789 Restaurant is the quintessential Washington dining experience. Situated in a Federal period house in residential Georgetown, its six dining rooms are beautifully decorated with American antiques, period equestrian and historical prints and Limoges china, creating an elegant setting for guests.
How We Got Our Name
1789 Restaurant takes its name from a significant year in Washington's history: That year, its original site was purchased by Archbishop John Carroll, the founding father of Georgetown University, the Constitution of the United States was adopted and Mayor Robert Peter incorporated the village of Georgetown. Though the restaurant was originally established to serve the community, today it welcomes patrons from around the world.
How It All Started
The restaurant originated in 1960 when Richard J. McCooey, a Georgetown alumnus, bought two enterprises that occupied a Federal home dating from the mid-1800s. The building’s basement was opened as The Tombs, a casual restaurant geared to Georgetown University students and faculty. The upstairs evolved into 1789 Restaurant, which offered the ambiance of a stately home with its handsome prints and working fireplace. Its original classic French menu and gracious service were hailed by Washingtonians, and it soon became one of the city’s most noteworthy restaurants.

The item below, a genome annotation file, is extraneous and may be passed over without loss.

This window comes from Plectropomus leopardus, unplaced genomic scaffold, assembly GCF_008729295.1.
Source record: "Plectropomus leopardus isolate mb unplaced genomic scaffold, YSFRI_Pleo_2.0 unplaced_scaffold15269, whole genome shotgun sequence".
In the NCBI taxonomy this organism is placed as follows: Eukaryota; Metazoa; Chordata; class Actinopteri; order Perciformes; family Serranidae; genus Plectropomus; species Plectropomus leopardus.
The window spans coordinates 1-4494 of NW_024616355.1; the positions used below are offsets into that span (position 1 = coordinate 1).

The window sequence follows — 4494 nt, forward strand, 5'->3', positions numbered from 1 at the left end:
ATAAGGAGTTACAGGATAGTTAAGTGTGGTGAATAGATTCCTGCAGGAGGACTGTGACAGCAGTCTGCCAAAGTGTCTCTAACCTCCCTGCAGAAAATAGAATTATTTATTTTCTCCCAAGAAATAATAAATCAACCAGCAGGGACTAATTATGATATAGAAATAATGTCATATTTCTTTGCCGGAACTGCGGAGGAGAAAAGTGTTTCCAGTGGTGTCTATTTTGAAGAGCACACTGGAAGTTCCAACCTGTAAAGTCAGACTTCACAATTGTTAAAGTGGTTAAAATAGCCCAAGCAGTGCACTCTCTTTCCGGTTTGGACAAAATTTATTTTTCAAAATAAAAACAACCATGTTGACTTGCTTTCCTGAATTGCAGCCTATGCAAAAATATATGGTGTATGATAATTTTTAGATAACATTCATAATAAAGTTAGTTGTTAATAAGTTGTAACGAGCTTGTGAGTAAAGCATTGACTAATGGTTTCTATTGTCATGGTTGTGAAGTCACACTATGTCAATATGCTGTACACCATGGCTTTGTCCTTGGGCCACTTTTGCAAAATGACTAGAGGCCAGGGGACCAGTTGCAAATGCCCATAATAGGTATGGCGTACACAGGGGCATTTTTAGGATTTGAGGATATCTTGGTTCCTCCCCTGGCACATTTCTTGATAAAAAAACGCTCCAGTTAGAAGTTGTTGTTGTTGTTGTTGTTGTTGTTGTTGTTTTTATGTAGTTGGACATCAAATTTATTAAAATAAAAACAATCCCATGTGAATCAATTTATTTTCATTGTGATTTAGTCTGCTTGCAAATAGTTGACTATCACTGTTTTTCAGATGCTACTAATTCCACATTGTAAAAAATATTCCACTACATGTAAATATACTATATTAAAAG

Later in the 1960s, McCooey purchased a third, and then a fourth, adjacent property. These two sites became F. Scott's, an Art Deco nightclub named after F. Scott Fitzgerald, the embodiment of style in the Jazz Age. The restaurant houses museum-quality travel posters from the twenties and thirties, original cartoons by Hirschfeld from The New York Times, cut glass blocks from the Chrysler Building in New York and Art Deco stained glass windows. It is currently reserved for private parties only, accommodating up to 125 people.
Room Full of History
In December 1985, Clyde's Restaurant Group purchased all three restaurants and remodeled extensively, installing new kitchens while retaining the original look and feel of the establishments. 1789 Restaurant maintained its elegance in six seating areas, each with its own name and distinctive character.
789 Restaurant maintains its historic charm while delighting guests with innovative cuisine to create a uniquely Washington, D.C. dining experience.